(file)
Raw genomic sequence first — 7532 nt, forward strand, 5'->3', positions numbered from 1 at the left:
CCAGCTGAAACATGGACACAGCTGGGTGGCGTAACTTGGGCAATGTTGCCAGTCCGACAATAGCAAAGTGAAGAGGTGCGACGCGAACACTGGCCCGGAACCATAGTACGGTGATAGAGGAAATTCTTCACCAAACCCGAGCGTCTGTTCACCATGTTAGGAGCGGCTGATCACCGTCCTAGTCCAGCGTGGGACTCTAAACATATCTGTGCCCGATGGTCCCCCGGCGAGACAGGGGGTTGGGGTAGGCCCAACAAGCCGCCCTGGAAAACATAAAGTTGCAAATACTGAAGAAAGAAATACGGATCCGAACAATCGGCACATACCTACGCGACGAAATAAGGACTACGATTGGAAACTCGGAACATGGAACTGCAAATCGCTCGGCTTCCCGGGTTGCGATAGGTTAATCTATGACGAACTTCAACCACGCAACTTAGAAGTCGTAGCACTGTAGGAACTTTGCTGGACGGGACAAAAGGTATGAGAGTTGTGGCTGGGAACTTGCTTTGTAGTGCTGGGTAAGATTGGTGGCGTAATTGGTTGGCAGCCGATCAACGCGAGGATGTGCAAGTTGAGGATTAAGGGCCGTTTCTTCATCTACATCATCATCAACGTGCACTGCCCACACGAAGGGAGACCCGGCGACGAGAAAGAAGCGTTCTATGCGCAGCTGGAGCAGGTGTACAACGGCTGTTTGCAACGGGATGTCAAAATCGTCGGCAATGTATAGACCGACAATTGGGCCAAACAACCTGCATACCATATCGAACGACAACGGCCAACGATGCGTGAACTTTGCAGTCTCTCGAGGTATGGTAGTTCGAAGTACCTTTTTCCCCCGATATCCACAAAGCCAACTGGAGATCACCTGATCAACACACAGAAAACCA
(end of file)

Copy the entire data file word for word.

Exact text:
Raw genomic sequence first — 7532 nt, forward strand, 5'->3', positions numbered from 1 at the left:
CCAGCTGAAACATGGACACAGCTGGGTGGCGTAACTTGGGCAATGTTGCCAGTCCGACAATAGCAAAGTGAAGAGGTGCGACGCGAACACTGGCCCGGAACCATAGTACGGTGATAGAGGAAATTCTTCACCAAACCCGAGCGTCTGTTCACCATGTTAGGAGCGGCTGATCACCGTCCTAGTCCAGCGTGGGACTCTAAACATATCTGTGCCCGATGGTCCCCCGGCGAGACAGGGGGTTGGGGTAGGCCCAACAAGCCGCCCTGGAAAACATAAAGTTGCAAATACTGAAGAAAGAAATACGGATCCGAACAATCGGCACATACCTACGCGACGAAATAAGGACTACGATTGGAAACTCGGAACATGGAACTGCAAATCGCTCGGCTTCCCGGGTTGCGATAGGTTAATCTATGACGAACTTCAACCACGCAACTTAGAAGTCGTAGCACTGTAGGAACTTTGCTGGACGGGACAAAAGGTATGAGAGTTGTGGCTGGGAACTTGCTTTGTAGTGCTGGGTAAGATTGGTGGCGTAATTGGTTGGCAGCCGATCAACGCGAGGATGTGCAAGTTGAGGATTAAGGGCCGTTTCTTCATCTACATCATCATCAACGTGCACTGCCCACACGAAGGGAGACCCGGCGACGAGAAAGAAGCGTTCTATGCGCAGCTGGAGCAGGTGTACAACGGCTGTTTGCAACGGGATGTCAAAATCGTCGGCAATGTATAGACCGACAATTGGGCCAAACAACCTGCATACCATATCGAACGACAACGGCCAACGATGCGTGAACTTTGCAGTCTCTCGAGGTATGGTAGTTCGAAGTACCTTTTTCCCCCGATATCCACAAAGCCAACTGGAGATCACCTGATCAACACACAGAAAACCA